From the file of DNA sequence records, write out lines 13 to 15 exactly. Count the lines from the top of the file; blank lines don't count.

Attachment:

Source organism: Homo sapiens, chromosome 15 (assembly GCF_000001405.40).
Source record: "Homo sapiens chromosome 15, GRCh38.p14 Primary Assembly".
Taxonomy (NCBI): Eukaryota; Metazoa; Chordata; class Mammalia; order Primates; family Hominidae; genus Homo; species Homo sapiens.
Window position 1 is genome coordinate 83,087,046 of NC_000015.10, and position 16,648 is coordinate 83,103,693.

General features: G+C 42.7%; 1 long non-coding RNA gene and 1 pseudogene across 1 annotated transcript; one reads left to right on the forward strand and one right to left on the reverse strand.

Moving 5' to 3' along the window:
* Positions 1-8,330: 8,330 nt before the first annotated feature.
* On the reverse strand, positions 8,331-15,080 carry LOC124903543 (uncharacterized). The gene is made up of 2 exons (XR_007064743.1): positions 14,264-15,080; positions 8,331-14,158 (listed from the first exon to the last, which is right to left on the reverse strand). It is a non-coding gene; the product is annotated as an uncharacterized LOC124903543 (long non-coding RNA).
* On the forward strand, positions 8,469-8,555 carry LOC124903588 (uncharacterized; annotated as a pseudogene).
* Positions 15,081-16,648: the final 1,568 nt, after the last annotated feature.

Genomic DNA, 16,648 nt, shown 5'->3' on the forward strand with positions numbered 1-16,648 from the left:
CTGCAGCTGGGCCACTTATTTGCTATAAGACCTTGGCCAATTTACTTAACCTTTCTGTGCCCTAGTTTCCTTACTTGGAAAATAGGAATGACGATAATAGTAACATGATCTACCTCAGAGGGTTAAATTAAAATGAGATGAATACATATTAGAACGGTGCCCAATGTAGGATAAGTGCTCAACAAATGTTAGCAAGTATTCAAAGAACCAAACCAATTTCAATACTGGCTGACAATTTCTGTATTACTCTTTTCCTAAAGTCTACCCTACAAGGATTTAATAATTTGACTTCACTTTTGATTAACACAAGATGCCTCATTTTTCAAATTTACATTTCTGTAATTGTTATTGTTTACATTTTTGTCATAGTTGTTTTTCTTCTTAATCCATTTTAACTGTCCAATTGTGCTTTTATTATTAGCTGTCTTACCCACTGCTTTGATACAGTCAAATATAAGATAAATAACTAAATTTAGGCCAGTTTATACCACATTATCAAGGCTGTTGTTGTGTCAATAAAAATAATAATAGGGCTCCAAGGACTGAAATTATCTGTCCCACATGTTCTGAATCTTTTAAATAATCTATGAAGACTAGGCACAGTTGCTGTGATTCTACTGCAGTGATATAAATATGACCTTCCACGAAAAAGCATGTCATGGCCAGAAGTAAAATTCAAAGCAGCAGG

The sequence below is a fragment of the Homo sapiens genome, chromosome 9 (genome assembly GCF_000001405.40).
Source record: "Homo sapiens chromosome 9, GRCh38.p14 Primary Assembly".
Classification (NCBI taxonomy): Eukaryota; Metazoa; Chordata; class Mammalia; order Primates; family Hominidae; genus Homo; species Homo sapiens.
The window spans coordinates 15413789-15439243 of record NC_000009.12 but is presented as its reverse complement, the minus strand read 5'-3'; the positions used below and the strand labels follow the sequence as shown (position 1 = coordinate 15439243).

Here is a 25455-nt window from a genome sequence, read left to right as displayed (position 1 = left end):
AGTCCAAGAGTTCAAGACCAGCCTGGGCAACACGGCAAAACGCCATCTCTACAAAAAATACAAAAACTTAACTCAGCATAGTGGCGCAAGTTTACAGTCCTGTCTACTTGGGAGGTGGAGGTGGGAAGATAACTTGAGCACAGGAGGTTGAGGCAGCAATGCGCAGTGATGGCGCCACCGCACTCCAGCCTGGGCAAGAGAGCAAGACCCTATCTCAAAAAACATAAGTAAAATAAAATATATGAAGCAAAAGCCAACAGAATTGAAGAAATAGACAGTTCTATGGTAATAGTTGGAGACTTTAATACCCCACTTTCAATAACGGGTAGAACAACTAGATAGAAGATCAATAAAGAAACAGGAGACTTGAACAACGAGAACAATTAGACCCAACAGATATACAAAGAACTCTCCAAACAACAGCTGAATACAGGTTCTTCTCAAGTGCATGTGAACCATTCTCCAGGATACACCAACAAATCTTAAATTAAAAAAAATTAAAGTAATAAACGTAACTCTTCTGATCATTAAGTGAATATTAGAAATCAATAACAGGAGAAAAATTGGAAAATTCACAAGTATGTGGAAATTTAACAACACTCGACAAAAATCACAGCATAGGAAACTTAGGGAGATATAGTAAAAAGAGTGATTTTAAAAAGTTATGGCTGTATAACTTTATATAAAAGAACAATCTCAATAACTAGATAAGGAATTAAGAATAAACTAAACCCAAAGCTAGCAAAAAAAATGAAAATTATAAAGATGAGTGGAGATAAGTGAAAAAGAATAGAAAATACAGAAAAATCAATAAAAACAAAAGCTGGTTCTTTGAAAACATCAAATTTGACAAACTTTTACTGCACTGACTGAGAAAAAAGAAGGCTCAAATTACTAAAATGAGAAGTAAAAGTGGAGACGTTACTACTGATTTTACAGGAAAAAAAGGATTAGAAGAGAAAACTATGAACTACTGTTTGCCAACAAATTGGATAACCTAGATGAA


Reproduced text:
The sequence below is a fragment of the Homo sapiens genome, chromosome 9 (genome assembly GCF_000001405.40).
Source record: "Homo sapiens chromosome 9, GRCh38.p14 Primary Assembly".
Classification (NCBI taxonomy): Eukaryota; Metazoa; Chordata; class Mammalia; order Primates; family Hominidae; genus Homo; species Homo sapiens.